I was somewhat dazed and lethargic having not slept a wink on the plane but that soon changed when I was bumped into life....and then again with a loud bang. Only about 20 minutes out of the airport and we'd had a car crash!  We were waiting in a line of traffic when the car in front had started and then stopped suddenly.  Our driver slammed on his brakes to avoid bumping into them but unfortunately the guy behind us did not have such quick reactions.  Even more unfortunately, a large armoured truck behind then bumped into him which caused him to crash into our car, removing the bumper.  There was a chain reaction behind the truck when at least 5 more cars and a small truck bumped into the back of each other. Bang, bang, ...bang.......bang.

This guy definitely got off worse than us...

The rest of the pile up behind us (ha just noticed the advertising hoarding
how appropriate!)

Remarkably a police man turned up within a second and ushered us and the car behind (a rather small tin can Suzuki) onto the other side of the road.  By this point we had only served to worsen the tailback.  The guy behind then got out of this car in order to have an altercation with our driver, trying to blame him for the crash. Noticing our imported car its British expat inhabitants, he no doubt thought he was onto a winner.  Thankfully he soon backed off once Mr Jules (my husband) got out of the car and when I started taking photos of the damage (he even stopped to smooth back his hair!)  Needless to say the police guy did not come back to assist, two or three cars drove off with dents but without insurance details (wonder why!) and then we eventually drove off leaving a few cars on the other side of road with their drivers scratching their heads.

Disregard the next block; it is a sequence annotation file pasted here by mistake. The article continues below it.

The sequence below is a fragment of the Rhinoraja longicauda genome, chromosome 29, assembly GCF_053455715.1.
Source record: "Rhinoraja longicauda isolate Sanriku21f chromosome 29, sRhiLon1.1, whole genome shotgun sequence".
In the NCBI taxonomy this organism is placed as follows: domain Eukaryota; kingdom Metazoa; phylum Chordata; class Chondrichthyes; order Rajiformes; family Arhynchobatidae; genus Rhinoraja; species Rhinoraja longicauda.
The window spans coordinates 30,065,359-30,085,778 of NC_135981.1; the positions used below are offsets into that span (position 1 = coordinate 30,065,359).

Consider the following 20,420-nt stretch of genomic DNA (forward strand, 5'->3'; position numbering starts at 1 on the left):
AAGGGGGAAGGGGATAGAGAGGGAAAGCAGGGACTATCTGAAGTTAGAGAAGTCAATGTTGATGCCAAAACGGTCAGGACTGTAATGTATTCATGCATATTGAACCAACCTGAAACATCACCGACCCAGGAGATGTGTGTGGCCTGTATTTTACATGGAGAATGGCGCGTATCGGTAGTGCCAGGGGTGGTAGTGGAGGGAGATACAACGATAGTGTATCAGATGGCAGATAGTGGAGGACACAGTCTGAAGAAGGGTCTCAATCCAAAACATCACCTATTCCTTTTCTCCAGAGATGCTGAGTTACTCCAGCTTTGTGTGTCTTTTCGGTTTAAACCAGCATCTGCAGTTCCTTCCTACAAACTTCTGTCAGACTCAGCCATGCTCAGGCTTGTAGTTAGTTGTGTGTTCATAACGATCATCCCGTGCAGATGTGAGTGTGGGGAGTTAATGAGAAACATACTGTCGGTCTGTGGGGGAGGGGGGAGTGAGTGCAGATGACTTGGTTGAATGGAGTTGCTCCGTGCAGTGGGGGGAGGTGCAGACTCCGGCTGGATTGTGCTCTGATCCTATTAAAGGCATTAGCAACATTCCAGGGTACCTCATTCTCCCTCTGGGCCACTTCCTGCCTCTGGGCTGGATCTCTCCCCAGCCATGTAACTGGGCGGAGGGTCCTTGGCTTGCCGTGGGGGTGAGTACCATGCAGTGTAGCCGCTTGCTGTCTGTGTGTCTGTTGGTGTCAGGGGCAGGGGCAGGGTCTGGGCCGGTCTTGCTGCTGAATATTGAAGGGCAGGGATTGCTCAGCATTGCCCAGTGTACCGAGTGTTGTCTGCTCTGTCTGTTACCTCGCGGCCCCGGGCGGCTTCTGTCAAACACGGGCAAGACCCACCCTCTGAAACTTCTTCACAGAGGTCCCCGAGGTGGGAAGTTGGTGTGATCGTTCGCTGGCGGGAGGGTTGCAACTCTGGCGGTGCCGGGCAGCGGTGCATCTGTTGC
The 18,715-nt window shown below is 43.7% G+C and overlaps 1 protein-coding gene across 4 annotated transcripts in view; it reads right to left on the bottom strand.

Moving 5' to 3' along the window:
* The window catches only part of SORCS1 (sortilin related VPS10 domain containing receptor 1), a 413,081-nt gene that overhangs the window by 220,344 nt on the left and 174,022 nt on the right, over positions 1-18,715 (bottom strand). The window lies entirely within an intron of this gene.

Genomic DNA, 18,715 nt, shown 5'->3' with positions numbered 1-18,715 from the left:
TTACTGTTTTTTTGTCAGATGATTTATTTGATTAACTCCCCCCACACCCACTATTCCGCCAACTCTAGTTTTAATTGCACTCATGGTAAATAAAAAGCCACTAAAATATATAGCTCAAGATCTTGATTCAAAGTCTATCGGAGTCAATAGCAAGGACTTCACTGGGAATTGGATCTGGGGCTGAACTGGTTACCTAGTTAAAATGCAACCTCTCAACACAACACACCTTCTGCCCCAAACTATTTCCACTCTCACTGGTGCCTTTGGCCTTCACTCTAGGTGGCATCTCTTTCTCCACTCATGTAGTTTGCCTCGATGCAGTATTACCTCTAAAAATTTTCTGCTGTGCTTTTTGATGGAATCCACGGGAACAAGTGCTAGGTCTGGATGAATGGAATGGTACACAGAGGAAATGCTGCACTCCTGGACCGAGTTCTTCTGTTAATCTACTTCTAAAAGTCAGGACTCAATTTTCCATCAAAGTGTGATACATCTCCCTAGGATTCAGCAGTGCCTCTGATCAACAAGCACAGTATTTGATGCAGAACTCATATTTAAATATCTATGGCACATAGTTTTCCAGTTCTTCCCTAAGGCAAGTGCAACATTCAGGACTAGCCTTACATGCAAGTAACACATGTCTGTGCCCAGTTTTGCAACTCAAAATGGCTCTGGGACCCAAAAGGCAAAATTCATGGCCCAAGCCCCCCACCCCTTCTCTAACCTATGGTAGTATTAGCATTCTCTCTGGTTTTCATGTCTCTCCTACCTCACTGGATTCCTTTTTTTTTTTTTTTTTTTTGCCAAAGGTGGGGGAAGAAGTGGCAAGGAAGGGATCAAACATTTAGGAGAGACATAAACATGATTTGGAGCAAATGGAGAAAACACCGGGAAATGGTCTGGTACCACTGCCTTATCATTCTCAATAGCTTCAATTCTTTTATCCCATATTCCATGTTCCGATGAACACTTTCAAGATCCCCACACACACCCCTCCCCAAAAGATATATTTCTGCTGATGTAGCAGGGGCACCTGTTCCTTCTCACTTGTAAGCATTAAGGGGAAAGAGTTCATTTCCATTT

Goodbye Blighty, Hello Maximum City!

Well this is it. I've finished my accounting job and waved adieu to my (ex) colleagues, the boxes have been packed and put in storage and our lovely house-sitters have moved in.  I've said goodbye to the cats (many tears) and I've put the key in the lock of our little London house for the last time. I can't say when we will be back for sure.

I've spent the last two weeks frantically trying to get the house ready for handover as well as trying to pack in as many 'goodbye' visits to friends and family as possible.  It's been quite a roller coaster. 

And all of a sudden, I have had the realisation that this is not just going to be a fleeting visit or a holiday.  This is IT, I am moving to Mumbai!!

Before signing off I would like to introduce Bobby the Jubilee Bear.  I was given him recently and promised that I would take him everywhere on my new adventures.  Expect to see him around quite a lot.  The first pictures are of him are just before we left the house and at the BA lounge at Heathrow Terminal 5.  This guy is going to be a well travelled buddy!

Packing Box Hell
Bobby sits on the stairs for one last time
Bobby relaxes in the BA Lounge at Heathrow